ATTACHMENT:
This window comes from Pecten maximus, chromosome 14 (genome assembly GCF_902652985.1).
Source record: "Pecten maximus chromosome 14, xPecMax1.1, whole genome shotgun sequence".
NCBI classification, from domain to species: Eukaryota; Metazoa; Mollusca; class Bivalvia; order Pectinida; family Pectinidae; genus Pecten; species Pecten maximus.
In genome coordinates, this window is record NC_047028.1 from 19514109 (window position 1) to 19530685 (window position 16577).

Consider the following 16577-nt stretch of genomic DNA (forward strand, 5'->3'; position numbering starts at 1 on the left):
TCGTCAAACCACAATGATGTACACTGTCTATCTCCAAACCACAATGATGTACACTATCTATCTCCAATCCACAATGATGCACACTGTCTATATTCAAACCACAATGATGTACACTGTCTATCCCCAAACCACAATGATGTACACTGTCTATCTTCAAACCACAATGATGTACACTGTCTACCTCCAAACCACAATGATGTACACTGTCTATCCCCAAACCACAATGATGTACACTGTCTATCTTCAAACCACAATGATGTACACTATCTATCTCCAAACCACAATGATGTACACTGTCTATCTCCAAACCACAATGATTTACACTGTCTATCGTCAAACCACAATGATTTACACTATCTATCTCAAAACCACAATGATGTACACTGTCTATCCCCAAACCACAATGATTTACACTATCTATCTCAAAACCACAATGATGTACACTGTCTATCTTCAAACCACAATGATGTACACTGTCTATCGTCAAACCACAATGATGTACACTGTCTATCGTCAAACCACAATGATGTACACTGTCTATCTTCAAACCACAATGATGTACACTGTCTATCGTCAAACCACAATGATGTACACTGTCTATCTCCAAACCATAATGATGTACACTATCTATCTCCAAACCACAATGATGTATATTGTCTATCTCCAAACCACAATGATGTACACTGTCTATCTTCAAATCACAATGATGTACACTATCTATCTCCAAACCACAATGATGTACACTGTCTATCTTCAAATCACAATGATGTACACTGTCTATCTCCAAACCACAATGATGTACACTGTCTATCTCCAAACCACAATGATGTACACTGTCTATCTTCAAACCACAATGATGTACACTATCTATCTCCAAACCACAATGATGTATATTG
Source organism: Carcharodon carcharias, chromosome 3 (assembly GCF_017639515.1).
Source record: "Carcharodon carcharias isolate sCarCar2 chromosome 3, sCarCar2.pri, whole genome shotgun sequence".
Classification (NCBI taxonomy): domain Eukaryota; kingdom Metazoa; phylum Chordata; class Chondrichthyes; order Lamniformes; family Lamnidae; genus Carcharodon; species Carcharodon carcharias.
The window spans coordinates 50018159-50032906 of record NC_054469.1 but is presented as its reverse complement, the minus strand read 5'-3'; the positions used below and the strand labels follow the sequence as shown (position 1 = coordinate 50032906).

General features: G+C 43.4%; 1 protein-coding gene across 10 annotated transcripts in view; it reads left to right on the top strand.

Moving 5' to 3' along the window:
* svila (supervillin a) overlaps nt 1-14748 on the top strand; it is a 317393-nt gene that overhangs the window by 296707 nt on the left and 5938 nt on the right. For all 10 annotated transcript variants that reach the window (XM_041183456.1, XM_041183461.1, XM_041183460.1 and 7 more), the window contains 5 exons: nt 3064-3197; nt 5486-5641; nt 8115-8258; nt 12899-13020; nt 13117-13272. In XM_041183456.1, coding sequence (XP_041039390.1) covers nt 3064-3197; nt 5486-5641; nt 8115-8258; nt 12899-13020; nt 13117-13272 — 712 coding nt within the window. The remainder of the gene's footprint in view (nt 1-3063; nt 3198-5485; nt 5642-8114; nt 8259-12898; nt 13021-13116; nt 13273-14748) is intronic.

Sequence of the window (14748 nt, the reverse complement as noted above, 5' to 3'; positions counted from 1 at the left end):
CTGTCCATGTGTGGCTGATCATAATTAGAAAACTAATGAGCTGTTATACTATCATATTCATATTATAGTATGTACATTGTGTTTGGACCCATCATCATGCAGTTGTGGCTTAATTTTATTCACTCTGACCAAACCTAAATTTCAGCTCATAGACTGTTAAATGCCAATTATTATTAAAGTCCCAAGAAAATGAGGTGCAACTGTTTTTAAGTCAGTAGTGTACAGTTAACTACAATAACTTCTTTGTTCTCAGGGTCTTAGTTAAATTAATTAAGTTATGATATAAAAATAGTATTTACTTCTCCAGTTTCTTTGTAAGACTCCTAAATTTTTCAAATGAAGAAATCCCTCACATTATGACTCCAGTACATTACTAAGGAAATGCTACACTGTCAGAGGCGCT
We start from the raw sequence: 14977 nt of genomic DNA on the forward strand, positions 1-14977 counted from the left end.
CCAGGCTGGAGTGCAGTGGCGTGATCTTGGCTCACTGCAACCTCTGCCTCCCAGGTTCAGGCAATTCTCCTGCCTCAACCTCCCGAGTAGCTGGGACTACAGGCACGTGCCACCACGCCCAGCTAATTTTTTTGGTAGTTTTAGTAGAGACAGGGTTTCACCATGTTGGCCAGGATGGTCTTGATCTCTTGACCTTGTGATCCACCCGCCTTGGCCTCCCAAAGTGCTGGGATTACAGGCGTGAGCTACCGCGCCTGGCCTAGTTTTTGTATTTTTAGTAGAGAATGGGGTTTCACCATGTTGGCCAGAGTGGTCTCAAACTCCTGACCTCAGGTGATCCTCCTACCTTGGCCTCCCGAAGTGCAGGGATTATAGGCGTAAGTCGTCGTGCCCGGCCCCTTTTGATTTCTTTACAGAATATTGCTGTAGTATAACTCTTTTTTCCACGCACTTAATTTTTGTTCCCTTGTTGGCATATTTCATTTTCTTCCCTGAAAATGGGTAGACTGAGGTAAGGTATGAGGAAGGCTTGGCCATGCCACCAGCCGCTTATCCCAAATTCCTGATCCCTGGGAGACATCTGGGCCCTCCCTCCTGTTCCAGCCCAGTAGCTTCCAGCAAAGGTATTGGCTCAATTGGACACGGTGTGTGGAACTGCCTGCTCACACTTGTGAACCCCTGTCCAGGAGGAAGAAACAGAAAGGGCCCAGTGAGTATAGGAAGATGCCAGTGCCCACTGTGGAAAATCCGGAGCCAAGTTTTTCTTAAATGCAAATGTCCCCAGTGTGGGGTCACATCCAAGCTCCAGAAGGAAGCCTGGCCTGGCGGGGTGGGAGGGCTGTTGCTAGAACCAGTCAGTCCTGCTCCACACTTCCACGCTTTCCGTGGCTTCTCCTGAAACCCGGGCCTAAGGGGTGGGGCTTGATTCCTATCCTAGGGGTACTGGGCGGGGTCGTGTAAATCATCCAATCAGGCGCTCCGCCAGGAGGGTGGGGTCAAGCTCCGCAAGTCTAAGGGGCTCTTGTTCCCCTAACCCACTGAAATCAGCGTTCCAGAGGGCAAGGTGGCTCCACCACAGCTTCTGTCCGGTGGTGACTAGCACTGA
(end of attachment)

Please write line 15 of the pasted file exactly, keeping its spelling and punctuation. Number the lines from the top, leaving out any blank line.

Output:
CTGTCCATGTGTGGCTGATCATAATTAGAAAACTAATGAGCTGTTATACTATCATATTCATATTATAGTATGTACATTGTGTTTGGACCCATCATCATGCAGTTGTGGCTTAATTTTATTCACTCTGACCAAACCTAAATTTCAGCTCATAGACTGTTAAATGCCAATTATTATTAAAGTCCCAAGAAAATGAGGTGCAACTGTTTTTAAGTCAGTAGTGTACAGTTAACTACAATAACTTCTTTGTTCTCAGGGTCTTAGTTAAATTAATTAAGTTATGATATAAAAATAGTATTTACTTCTCCAGTTTCTTTGTAAGACTCCTAAATTTTTCAAATGAAGAAATCCCTCACATTATGACTCCAGTACATTACTAAGGAAATGCTACACTGTCAGAGGCGCT